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Arsenic in Ground Water of the Western United States

Citation: Welch, A.H., Lico, M.S., and Hughes, J.L., 1988, Arsenic in ground water of the western United States: Ground Water, vol. 26, no. 3, p. 333-347.

Natural occurrences of ground water with moderate (10 to 50 micrograms per liter) to high (greater than 50 micrograms per liter) concentrations of arsenic are common throughout much of the Western United States. High concentrations of arsenic are generally associated with one of four geochemical environments:

  1. basin-fill deposits of alluvial-lacustrine origin, particularly in semiarid areas,
  2. volcanic deposits,
  3. geothermal systems, and
  4. uranium and gold-mining areas.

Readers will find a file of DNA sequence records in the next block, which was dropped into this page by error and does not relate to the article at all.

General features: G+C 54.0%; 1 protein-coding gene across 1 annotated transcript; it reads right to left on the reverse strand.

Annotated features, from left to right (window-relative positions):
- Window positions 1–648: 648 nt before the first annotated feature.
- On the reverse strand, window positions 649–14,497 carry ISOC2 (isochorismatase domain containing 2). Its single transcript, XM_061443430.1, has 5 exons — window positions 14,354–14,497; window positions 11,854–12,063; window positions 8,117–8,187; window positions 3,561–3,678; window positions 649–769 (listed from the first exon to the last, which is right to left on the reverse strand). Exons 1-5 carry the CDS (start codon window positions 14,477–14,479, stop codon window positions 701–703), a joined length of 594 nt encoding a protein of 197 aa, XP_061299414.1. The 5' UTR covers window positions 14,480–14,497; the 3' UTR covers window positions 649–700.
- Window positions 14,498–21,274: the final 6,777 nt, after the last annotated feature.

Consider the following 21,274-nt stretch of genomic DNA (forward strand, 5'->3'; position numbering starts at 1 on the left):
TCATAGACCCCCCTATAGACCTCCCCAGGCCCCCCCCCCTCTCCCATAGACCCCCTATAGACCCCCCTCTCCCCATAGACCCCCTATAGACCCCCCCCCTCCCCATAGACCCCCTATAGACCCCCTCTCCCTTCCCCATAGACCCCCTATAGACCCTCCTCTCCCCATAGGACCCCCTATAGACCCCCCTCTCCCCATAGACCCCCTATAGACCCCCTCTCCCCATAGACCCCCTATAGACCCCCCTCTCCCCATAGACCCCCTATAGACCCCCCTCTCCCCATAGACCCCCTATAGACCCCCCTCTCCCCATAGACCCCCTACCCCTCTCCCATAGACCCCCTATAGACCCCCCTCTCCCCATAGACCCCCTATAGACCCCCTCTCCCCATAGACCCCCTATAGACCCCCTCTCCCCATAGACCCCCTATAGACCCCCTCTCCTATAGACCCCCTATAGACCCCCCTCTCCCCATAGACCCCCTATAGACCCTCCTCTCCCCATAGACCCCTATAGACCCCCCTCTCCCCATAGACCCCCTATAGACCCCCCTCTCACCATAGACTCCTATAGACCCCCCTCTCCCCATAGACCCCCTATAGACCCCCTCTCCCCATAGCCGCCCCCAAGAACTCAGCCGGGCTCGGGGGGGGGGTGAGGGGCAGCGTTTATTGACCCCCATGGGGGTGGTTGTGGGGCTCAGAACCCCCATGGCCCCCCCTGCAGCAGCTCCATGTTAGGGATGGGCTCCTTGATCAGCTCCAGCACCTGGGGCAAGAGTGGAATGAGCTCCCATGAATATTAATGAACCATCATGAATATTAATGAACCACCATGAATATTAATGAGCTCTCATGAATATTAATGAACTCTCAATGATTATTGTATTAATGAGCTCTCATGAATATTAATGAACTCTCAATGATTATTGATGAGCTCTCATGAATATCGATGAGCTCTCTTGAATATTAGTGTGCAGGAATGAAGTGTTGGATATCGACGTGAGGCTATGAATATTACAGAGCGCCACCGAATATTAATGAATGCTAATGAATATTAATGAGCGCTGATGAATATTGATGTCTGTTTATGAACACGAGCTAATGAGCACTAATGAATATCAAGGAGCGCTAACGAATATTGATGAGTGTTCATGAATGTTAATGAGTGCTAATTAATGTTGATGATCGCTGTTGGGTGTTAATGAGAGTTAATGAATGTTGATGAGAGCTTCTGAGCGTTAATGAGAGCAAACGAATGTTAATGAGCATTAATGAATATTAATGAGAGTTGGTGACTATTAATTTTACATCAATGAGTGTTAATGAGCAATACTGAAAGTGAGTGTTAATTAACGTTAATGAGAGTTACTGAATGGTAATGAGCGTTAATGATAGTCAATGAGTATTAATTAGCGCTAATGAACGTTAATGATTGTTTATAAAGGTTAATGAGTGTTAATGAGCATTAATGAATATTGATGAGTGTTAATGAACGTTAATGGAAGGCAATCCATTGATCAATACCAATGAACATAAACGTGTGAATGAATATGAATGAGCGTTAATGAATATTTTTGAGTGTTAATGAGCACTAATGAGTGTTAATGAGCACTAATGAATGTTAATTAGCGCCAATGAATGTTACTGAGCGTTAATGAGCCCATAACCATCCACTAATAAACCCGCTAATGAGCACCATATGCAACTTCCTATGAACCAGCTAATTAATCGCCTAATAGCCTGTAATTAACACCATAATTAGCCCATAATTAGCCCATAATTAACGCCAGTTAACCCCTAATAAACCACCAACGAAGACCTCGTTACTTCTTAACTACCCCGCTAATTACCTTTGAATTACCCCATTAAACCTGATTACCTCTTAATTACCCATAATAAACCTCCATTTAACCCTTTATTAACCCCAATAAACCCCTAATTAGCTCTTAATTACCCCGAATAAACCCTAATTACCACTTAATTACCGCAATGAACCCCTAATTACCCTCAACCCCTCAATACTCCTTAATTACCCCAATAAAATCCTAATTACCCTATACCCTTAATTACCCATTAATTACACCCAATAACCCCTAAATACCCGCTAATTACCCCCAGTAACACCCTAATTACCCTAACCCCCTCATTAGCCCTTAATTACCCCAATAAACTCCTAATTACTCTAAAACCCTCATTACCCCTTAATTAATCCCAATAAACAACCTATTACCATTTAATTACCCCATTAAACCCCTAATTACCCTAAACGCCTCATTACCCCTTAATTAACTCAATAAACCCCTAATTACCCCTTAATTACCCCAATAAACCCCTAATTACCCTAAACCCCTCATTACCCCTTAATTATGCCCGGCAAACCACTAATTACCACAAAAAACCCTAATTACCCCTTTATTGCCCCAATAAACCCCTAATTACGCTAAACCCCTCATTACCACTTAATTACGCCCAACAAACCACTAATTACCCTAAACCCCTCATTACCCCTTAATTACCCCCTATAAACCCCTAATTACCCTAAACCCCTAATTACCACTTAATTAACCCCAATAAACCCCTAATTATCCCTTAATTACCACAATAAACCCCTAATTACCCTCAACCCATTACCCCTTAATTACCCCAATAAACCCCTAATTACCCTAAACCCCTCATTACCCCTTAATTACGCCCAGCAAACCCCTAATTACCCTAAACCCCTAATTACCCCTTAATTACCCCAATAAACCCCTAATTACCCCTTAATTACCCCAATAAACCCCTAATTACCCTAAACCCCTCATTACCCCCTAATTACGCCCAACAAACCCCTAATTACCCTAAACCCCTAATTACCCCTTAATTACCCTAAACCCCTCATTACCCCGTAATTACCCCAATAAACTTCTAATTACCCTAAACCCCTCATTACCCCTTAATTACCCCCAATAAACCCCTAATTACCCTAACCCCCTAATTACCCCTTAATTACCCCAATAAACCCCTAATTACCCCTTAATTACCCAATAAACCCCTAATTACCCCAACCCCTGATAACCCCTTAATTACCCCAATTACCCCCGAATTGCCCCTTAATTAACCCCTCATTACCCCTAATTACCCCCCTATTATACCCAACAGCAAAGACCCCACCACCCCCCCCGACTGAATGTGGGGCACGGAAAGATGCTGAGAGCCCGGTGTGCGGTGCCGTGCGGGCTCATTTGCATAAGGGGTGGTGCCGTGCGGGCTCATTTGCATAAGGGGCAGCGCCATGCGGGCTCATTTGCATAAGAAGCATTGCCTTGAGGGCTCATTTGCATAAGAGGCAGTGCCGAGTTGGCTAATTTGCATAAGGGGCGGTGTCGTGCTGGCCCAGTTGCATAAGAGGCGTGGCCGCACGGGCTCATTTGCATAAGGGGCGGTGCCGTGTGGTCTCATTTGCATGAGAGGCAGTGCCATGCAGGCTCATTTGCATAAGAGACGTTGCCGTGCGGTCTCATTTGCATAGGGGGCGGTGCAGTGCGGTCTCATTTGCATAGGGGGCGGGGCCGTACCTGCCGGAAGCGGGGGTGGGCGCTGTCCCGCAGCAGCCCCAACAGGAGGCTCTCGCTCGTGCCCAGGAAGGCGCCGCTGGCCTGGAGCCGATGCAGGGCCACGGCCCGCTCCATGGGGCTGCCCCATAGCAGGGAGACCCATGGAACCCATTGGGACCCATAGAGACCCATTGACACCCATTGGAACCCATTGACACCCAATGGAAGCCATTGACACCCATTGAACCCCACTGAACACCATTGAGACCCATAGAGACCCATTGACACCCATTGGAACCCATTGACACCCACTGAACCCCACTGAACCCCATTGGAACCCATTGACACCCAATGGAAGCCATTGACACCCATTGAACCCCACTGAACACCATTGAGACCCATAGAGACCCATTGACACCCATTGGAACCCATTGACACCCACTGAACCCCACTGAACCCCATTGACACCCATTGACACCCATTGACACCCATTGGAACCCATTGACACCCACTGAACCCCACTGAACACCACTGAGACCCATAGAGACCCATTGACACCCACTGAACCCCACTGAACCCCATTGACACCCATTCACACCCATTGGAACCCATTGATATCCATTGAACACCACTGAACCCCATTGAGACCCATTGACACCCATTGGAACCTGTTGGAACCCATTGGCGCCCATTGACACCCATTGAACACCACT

These findings are based on an extensive literature review, compilation of unpublished reports and data, and the review of data bases containing more than 7,000 analyses of ground-water samples for arsenic. In the first two environments, arsenic appears to be associated with sediments derived, in part, from volcanic rocks of intermediate to acidic composition. Dissolved arsenic concentrations in water from volcanic aquifers in the same region, however, may be low (less than 10 micrograms per liter). Solid phases (minerals, amorphous solids, and sedimentary organic matter) that supply the dissolved arsenic have not been identified in most areas. Alluvial and lacustrine sedimentary deposits appear to be an important source of arsenic in volcanic areas (such as Lane County, Oregon) and in areas underlain by basin-fill deposits (such as Carson Desert in Nevada and the Tulare Lake basin in California). Mobilization of arsenic in sedimentary aquifers may be, in part, a result of changes in the geochemical environment due to agricultural irrigation. In the deeper subsurface, elevated arsenic concentrations are associated with compaction caused by ground-water withdrawals.

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